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J Pain Res. 2019 Mar 11;12:927-943. doi: 10.2147/JPR.S171013. eCollection 2019.

APOLLO-1: a randomized placebo and active-controlled phase III study investigating oliceridine (TRV130), a G protein-biased ligand at the µ-opioid receptor, for management of moderate-to-severe acute pain following bunionectomy.

Author information

1
Department of Anesthesiology, Sidney Kimmel Medical College at Thomas Jefferson University, Philadelphia, PA, USA, Eugene.Viscusi@jefferson.edu.
2
Trevena Inc., Chesterbrook, PA, USA.
3
Lotus Clinical Research, LLC, Pasadena, CA, USA.

Abstract

Purpose:

Oliceridine is a novel G protein-biased µ-opioid receptor agonist designed to provide intravenous (IV) analgesia with a lower risk of opioid-related adverse events (ORAEs) than conventional opioids.

Patients and methods:

APOLLO-1 (NCT02815709) was a phase III, double-blind, randomized trial in patients with moderate-to-severe pain following bunionectomy. Patients received a loading dose of either placebo, oliceridine (1.5 mg), or morphine (4 mg), followed by demand doses via patient-controlled analgesia (0.1, 0.35, or 0.5 mg oliceridine, 1 mg morphine, or placebo). The primary endpoint compared the proportion of treatment responders through 48 hours for oliceridine regimens and placebo. Secondary outcomes included a composite measure of respiratory safety burden (RSB, representing the cumulative duration of respiratory safety events) and the proportion of treatment responders vs morphine.

Results:

Effective analgesia was observed for all oliceridine regimens, with responder rates of 50%, 62%, and 65.8% in the 0.1 mg, 0.35 mg, and 0.5 mg regimens, respectively (all P<0.0001 vs placebo [15.2%]; 0.35 mg and 0.5 mg non-inferior to morphine). RSB showed a dose-dependent increase across oliceridine regimens (mean hours [SD]: 0.1 mg: 0.04 [0.33]; 0.35 mg: 0.28 [1.11]; 0.5 mg: 0.8 [3.33]; placebo: 0 [0]), but none were statistically different from morphine (1.1 [3.03]). Gastrointestinal adverse events also increased in a dose-dependent manner in oliceridine regimens (0.1 mg: 40.8%; 0.35 mg: 59.5%; 0.5 mg: 70.9%; placebo: 24.1%; morphine: 72.4%). The odds ratio for rescue antiemetic use was significantly lower for oliceridine regimens compared to morphine (P<0.05).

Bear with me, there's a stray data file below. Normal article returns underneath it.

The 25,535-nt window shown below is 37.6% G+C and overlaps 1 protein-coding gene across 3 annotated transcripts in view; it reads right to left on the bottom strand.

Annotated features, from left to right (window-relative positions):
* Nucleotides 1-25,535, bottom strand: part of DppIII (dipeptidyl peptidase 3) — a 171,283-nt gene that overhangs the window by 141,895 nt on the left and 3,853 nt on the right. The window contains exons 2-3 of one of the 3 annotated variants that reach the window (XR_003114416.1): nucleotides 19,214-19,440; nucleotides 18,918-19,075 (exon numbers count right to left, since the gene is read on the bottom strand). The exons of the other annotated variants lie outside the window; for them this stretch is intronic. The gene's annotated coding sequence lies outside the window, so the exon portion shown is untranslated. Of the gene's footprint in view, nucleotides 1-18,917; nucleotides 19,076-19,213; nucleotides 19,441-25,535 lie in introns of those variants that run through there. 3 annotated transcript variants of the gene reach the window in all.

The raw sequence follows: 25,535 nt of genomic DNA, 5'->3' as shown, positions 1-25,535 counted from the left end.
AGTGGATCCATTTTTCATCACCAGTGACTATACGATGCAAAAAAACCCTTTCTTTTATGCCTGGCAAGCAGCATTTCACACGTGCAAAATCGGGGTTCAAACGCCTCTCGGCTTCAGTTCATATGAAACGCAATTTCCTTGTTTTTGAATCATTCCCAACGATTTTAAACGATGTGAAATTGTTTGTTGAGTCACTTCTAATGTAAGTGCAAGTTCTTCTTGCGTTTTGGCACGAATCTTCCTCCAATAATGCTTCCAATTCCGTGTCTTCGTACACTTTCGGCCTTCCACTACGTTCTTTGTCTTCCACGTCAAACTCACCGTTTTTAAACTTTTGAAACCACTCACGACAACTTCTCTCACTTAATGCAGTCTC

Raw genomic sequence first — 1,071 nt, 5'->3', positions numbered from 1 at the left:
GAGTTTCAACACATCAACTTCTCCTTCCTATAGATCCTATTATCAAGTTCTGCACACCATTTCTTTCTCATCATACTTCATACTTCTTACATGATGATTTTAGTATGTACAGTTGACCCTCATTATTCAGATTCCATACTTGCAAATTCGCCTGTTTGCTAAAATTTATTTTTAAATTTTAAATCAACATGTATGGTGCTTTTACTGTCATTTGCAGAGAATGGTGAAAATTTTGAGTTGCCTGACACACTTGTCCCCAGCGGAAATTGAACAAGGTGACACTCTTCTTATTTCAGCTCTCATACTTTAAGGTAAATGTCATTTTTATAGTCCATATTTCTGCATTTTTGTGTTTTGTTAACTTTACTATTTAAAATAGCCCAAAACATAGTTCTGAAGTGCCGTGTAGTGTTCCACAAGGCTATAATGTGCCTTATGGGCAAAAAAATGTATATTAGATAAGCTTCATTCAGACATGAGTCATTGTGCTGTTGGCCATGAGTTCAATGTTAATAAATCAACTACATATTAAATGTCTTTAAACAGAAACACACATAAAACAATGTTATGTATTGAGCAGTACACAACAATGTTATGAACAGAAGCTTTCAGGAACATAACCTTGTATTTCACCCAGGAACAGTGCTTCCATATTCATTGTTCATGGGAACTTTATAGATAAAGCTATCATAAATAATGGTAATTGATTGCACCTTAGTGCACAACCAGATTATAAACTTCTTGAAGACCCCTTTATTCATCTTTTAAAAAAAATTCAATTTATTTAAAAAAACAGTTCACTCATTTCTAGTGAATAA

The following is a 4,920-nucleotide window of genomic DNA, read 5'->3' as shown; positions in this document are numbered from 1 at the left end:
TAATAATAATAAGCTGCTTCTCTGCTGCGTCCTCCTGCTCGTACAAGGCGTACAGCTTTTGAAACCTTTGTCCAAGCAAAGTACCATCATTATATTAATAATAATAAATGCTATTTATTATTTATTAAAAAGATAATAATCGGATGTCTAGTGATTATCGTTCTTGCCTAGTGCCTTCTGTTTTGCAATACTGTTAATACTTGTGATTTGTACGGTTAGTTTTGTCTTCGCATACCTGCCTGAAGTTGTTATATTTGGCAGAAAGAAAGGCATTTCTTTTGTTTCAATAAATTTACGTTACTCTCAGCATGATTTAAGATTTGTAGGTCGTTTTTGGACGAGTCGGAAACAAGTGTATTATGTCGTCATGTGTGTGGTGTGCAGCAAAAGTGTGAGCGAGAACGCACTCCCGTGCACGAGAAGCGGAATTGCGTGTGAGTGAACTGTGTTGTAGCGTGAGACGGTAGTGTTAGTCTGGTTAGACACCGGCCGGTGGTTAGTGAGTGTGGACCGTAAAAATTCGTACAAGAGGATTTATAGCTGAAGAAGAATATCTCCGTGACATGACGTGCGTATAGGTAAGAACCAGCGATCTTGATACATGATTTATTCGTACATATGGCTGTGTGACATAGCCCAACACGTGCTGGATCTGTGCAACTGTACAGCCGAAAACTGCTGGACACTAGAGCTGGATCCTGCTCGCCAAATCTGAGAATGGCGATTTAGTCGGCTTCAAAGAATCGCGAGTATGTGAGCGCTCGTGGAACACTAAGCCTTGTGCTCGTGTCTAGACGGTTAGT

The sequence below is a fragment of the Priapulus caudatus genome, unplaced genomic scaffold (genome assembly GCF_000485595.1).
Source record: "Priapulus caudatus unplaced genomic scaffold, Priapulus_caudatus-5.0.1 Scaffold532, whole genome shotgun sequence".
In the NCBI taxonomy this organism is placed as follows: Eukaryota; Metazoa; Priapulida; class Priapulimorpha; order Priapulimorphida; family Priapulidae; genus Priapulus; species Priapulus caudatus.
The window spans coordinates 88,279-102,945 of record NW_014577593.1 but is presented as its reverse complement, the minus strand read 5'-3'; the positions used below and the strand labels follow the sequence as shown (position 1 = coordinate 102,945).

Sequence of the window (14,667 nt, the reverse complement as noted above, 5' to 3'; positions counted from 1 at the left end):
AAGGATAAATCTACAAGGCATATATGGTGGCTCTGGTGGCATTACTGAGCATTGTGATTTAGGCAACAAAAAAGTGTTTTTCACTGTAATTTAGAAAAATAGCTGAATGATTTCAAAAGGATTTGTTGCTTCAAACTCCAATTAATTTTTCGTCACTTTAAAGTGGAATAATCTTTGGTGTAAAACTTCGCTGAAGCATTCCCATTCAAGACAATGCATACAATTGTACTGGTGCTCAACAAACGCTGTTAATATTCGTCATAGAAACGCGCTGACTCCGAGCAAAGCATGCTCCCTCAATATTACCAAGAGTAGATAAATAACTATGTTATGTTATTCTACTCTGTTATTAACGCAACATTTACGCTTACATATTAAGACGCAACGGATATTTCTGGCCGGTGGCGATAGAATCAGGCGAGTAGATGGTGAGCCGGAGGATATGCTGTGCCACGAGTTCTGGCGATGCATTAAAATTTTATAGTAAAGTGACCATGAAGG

Conclusion:

Oliceridine is a novel and effective IV analgesic providing rapid analgesia for the relief of moderate-to-severe acute postoperative pain compared to placebo. Additionally, it has a favorable safety and tolerability profile with regard to respiratory and gastrointestinal adverse effects compared to morphine, and may provide a new treatment option for patients with moderate-to-severe postoperative pain where an IV opioid is required.

KEYWORDS:

analgesia; clinical trial; orthopedic surgery; patient controlled; postoperative

Conflict of interest statement

Disclosure David A Burt, Emily Cook, David G Soergel, and Franck Skobieranda were full-time employees and stockholders of Trevena Inc. at the time the research was conducted and manuscript was under preparation. Neil Singla is founder and CEO of Lotus Clinical Research, LLC, an analgesic Clinical Research Organization and research site; in this capacity he has served as a consultant and provided clinical trial services for Trevena Inc. Eugene R Viscusi has served as a consultant to Trevena Inc. The authors report no other conflicts of interest in this work.

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